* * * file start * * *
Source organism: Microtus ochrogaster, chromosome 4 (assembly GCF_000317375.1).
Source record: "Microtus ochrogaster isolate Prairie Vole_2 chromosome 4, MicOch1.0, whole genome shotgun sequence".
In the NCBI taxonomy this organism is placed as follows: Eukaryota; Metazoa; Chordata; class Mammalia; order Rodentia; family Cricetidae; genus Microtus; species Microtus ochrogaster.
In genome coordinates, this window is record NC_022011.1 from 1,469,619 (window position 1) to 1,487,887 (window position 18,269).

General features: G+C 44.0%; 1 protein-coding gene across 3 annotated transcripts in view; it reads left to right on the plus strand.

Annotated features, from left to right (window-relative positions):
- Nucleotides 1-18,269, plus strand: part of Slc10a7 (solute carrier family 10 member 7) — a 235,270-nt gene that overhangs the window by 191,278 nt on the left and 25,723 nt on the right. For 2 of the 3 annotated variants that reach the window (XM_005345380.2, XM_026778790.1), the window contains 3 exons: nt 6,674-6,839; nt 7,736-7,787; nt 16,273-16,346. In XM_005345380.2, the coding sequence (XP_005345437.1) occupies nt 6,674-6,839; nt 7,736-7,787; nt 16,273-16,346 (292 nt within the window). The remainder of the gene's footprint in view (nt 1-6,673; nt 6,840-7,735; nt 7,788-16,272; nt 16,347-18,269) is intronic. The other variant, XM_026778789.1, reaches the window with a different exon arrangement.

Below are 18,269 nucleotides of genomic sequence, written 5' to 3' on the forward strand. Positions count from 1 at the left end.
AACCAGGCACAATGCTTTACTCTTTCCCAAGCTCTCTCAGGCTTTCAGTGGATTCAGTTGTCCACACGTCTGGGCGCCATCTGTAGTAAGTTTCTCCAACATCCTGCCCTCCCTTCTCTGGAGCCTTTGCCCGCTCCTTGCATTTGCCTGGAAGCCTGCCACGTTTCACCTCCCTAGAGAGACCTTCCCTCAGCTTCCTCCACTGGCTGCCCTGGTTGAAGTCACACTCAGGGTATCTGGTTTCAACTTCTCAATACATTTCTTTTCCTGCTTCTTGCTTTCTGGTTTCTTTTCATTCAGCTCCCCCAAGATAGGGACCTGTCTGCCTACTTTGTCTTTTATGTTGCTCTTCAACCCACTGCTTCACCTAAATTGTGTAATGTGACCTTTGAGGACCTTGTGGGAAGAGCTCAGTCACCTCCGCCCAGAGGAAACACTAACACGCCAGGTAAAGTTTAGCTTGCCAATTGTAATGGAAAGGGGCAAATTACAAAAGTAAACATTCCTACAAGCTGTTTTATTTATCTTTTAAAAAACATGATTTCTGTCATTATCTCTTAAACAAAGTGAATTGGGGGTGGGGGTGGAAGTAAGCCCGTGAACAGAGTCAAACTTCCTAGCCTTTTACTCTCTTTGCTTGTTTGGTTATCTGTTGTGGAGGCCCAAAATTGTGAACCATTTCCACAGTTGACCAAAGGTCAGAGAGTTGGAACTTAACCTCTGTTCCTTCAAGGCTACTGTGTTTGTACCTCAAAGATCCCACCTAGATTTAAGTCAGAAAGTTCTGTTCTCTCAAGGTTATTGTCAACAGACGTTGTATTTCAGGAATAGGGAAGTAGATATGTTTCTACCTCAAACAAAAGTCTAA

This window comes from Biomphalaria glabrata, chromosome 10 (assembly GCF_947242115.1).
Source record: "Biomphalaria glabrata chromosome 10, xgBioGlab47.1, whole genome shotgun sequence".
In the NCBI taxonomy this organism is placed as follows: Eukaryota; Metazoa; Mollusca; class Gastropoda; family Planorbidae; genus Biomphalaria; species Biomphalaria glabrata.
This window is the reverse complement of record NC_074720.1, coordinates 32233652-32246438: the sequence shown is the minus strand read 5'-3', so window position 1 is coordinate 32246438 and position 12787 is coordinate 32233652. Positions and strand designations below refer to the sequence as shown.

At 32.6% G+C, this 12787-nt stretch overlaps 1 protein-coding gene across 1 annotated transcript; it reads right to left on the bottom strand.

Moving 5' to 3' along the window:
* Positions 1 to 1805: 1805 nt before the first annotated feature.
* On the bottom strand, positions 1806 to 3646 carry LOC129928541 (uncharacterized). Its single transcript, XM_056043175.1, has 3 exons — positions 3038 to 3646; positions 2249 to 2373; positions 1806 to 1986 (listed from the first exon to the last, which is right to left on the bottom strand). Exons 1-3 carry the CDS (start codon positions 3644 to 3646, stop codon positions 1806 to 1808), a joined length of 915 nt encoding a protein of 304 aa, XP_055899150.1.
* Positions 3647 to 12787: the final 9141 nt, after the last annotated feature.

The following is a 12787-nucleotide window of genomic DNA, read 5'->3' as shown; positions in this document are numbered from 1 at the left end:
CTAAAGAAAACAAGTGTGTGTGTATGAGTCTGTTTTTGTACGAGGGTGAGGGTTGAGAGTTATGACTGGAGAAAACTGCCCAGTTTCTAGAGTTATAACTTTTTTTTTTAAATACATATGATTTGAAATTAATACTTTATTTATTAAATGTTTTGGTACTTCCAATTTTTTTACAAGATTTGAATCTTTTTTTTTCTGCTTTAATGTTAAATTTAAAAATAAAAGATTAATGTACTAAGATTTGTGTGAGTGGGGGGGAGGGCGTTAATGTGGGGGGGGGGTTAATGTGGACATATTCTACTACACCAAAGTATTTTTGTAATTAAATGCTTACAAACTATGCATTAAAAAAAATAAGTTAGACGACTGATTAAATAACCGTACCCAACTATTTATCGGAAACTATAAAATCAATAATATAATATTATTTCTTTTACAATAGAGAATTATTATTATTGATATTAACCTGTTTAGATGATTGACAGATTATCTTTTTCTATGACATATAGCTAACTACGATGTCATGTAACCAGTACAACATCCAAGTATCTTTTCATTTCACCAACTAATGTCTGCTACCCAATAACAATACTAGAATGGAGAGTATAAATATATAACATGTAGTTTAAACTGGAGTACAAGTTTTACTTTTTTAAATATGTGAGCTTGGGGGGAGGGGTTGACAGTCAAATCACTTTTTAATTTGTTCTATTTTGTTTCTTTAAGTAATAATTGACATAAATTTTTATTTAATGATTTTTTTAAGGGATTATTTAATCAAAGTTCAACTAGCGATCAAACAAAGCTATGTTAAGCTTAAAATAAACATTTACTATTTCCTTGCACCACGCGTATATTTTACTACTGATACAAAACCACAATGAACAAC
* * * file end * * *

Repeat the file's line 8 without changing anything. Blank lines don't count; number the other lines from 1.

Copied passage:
Below are 18,269 nucleotides of genomic sequence, written 5' to 3' on the forward strand. Positions count from 1 at the left end.